Tag Archives: Canning

Seville Orange Marmalade

20 Jan

Bitter things.

Traditionally, marmalade is made with Seville oranges— which occasionally show up in season in the Bay Area for a week or two.


No added pectin– the pith copious number of seeds in a bitter orange produces enough (boiled in a muslin bag for ease of removal, in a pot with the whole rest of the orange sliced thin).

marm cook

As the sugar heats, it bubbles up and changes form several times. In absence of a thermometer, dropping bits of marmalade on a chilled plate in a freezer until it forms a skin gives a hint it’s at the right stage. A splash of scotch whiskey in honor of The Bard‘s birthday adds a little smoke.


After canning, trying it out the next day. Tart and bitter and jelled– not bad!


Canning Stonefruit, Tomatoes

7 Aug

The result of canning (with short breaks) from around 11am until after midnight: about 11 pints of peaches, 17 pints of white nectarines, and 15 pints of Juliet tomatoes (plum/grape hybrid, for sauce), all from carefully taste-tested ferry building farmer’s market produce:

Whew, that was more work than I realized it would be (I haven’t canned anything except some pickles in, say, 15 years?). More photos and rudimentary recipe/process notes:

Cutting sweet white nectarines into halves, leaving the skin on (and soaking in 1 tsp citric acid per gallon of water to keep them from browning):

Boiling them for three minutes in an extra-light syrup (about 10% sugar: 1 cup sugar in 8.5 cups of water):

After following all the usual jar and lid sterilization in boiling water procedures, filling the jars with the hot fruit and syrup, then canning for 25 minutes in boiling water.


[ Other boring side notes to myself to remember months from now when taste-testing or trying again, since I may lose the paper notes:

We also made a second batch later with a light-to-medium syrup (added 2.5 cups sugar and 4.5 cups water to the nectarine-juice-filled syrup from the last batch, which brought us up to about 3.5 cups sugar (+ nectarine sugar) in 13 cups of water, or about 25% sugar — I have a geeky notebook page of the basic solve-for-X math I was trying to do on the fly while things were boiling).

For the first batch, I actually had the nectarines in syrup for more like 6 minutes– 3 minutes to get the syrup back up to boiling after adding them, then 3 minutes in boiling syrup. For the second batch, I just put the nectarines in syrup for 3 minutes (which just started boiling again as I took them out). The first batch also involved more “poking down” of the nectarines in the jar to pack them together and knock out any air.

Also, the first time through we boiled the pints (for canning) for 20 minutes, took them out, and boiled the quarts for another 5 minutes, since it was a mixed-sizes batch. For the second batch (all pints), we boiled for 20 minutes, then turned off the heat and let them slowly cool down in the kettle for 5 minutes before removing. Both batches looked good by eye, and the jars all sealed with a “pop!” a few minutes after removing, so maybe none of this makes a difference… if I get botulism from one of the batches, I’ll know what not to do next time. ]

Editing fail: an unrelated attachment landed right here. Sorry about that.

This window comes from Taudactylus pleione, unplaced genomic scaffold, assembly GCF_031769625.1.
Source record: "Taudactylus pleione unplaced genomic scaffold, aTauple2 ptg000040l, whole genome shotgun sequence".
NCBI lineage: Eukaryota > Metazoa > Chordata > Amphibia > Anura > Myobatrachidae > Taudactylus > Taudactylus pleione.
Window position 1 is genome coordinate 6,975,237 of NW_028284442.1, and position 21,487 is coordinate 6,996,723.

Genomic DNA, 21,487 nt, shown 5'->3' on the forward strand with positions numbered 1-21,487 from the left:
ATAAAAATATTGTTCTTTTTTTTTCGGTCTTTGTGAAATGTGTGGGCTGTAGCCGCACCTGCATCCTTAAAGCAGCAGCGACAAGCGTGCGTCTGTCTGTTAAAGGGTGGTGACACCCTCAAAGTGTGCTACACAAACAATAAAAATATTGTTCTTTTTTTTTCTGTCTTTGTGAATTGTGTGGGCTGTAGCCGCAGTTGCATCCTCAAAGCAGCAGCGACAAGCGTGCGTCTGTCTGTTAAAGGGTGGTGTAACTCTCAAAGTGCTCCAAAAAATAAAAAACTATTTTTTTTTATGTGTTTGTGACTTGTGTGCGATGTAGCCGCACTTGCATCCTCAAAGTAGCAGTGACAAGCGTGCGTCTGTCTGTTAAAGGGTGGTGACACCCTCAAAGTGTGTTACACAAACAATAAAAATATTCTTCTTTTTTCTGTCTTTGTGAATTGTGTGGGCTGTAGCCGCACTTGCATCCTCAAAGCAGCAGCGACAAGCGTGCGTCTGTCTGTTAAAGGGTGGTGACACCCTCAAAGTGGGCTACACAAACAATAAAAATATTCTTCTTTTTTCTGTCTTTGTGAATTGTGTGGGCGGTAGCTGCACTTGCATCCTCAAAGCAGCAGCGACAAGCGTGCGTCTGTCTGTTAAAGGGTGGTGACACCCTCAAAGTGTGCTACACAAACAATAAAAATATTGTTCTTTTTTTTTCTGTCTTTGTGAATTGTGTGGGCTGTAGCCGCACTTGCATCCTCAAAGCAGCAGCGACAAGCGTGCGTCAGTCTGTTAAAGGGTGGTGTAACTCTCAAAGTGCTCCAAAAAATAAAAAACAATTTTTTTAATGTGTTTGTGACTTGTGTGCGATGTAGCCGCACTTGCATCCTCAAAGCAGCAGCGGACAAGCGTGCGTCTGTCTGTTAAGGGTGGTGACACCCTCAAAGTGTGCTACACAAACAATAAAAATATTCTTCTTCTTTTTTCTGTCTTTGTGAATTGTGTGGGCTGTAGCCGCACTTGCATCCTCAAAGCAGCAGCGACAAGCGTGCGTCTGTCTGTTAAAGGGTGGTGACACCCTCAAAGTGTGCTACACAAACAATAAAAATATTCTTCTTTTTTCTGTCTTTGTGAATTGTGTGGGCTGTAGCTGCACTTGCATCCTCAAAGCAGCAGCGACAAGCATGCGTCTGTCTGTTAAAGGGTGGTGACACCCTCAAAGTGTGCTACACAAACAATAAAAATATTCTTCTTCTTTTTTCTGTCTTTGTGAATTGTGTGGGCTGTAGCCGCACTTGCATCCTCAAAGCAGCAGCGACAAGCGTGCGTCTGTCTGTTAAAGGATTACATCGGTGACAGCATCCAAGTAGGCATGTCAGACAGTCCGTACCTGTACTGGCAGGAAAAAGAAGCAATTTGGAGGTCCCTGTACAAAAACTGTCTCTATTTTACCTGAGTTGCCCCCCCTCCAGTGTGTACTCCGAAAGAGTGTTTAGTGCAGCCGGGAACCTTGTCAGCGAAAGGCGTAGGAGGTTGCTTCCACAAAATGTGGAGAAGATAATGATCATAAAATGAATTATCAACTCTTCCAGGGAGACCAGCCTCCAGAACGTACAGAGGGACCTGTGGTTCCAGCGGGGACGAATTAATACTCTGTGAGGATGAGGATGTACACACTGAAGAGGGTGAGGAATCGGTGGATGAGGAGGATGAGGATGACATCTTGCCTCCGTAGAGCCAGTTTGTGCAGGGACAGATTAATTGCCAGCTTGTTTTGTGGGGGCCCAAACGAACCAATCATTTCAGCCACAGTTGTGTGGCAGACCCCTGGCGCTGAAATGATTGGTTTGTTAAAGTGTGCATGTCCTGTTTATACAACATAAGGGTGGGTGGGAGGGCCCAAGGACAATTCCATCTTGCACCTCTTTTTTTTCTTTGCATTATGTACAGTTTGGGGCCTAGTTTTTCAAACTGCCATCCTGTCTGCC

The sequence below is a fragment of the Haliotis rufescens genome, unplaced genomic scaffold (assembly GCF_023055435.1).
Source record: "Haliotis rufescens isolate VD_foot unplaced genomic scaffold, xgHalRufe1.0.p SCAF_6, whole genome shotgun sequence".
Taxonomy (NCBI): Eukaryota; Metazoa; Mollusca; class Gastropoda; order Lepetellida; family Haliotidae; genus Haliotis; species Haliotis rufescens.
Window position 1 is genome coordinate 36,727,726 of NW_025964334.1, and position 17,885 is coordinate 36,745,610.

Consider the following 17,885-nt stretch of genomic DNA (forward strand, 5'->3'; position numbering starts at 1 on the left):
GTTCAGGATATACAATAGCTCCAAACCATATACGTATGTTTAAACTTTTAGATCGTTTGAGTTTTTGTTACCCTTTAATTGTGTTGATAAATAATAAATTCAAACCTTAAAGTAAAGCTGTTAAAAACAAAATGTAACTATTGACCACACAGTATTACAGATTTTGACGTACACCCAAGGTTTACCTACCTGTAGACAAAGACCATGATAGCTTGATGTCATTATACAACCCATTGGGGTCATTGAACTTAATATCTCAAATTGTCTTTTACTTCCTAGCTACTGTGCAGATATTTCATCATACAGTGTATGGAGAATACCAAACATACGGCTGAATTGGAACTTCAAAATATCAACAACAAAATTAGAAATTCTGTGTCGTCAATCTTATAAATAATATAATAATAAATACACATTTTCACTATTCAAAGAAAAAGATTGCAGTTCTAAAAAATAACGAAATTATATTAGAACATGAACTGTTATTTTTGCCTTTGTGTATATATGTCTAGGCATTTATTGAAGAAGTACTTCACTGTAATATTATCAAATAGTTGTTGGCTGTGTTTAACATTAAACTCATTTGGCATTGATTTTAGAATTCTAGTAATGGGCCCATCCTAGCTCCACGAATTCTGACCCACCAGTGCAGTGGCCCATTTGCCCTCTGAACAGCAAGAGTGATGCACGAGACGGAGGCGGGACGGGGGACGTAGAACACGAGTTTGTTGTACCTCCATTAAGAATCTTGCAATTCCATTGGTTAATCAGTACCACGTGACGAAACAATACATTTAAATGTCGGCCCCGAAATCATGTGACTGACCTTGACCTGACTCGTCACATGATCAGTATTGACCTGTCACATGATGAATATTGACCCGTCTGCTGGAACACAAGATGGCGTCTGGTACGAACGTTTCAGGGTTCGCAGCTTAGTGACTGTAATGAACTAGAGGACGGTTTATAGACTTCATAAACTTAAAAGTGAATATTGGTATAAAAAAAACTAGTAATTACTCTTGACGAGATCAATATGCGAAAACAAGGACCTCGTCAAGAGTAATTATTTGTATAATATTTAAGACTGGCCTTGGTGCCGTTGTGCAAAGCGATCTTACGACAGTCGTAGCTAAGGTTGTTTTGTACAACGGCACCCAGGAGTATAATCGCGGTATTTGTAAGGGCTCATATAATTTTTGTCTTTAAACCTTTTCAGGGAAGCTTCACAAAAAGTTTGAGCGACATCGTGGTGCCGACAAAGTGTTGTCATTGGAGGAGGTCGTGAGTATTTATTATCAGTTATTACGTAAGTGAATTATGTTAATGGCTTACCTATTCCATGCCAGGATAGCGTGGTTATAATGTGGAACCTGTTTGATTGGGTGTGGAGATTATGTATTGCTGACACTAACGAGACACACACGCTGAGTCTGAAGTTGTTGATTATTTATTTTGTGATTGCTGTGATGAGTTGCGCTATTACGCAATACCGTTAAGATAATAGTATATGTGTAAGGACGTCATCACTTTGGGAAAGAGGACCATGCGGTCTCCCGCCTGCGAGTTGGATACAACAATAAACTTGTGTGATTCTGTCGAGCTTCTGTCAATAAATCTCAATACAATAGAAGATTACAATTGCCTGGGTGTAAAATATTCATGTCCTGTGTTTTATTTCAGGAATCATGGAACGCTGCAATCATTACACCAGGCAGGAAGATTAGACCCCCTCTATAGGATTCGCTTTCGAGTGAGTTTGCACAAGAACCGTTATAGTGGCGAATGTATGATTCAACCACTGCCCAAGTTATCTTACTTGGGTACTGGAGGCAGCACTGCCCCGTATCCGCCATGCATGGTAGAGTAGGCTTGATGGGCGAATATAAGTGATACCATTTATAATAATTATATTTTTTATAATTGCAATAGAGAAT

Next up: O Henry peaches, which are supposed to be excellent for canning. Blanching them in boiling water for 60 seconds and then shocking them in cold water caused the skins to easily rub off– often leaving a gorgeous sunrise blend of yellow, orange, and red flesh.

At some points, there was a lot going on. Soaking the quartered peaches in a light citric acid / water solution as well (since we didn’t have lemon juice):

Boiling in syrup (very light, about 10% sugar, 2.5 cups sugar in 20 cups water) for three minutes, then filling the jars with that (this batch went quickly):

The majority of the day’s work: canning Juliet tomatoes. So many tiny tomatoes to peel! Blanching in hot water for 2-3 minutes (4x the time a recipe suggested, though maybe the sheer quantity we were processing cooled the water down too quickly) eventually caused the skin to split– then shocking in cold water made it easier (though still time-consuming) to remove the skin. Or for some batches we blanched for 30s, shocked, then had to peel more laboriously. After many hours, a dinner break, and five batches of blanching, we worked through the 20lb(?) flat.

Then as a “cold pack” we put the whole peeled tomatoes, 1 Tbsp of lemon juice per pint (to keep pH low and avoid botulism…), and 1/2 tsp of salt per pint into recently-boiled pint jars up to 1″ below the top or so, filled them with boiling water, and sealed and boiled/processed the jars for 45 minutes (two batches of this in series). One experimental jar involved halved unpeeled, unblanched tomatoes, but they shrank a large amount during canning (since they hadn’t been pre-cooked), and the jar ended up half water.

Finally, as the day faded, everything was done!

I’ll see how they all turn out in a few months…

Side note: This is what carrying $45 of nectarines by bike looks like: